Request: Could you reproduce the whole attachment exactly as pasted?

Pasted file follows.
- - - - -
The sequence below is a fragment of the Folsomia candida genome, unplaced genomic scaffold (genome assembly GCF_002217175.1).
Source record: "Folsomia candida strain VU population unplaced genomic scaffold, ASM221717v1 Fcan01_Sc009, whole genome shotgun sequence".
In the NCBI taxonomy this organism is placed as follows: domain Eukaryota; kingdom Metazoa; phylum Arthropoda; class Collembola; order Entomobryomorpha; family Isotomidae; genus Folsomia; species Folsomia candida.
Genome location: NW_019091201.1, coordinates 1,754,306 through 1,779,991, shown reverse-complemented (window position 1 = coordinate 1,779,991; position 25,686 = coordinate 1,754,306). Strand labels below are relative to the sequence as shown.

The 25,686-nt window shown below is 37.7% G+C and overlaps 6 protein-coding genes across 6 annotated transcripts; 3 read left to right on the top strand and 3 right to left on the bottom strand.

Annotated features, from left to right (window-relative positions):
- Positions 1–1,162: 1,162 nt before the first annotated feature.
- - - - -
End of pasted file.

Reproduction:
The sequence below is a fragment of the Folsomia candida genome, unplaced genomic scaffold (genome assembly GCF_002217175.1).
Source record: "Folsomia candida strain VU population unplaced genomic scaffold, ASM221717v1 Fcan01_Sc009, whole genome shotgun sequence".
In the NCBI taxonomy this organism is placed as follows: domain Eukaryota; kingdom Metazoa; phylum Arthropoda; class Collembola; order Entomobryomorpha; family Isotomidae; genus Folsomia; species Folsomia candida.
Genome location: NW_019091201.1, coordinates 1,754,306 through 1,779,991, shown reverse-complemented (window position 1 = coordinate 1,779,991; position 25,686 = coordinate 1,754,306). Strand labels below are relative to the sequence as shown.

The 25,686-nt window shown below is 37.7% G+C and overlaps 6 protein-coding genes across 6 annotated transcripts; 3 read left to right on the top strand and 3 right to left on the bottom strand.

Annotated features, from left to right (window-relative positions):
- Positions 1–1,162: 1,162 nt before the first annotated feature.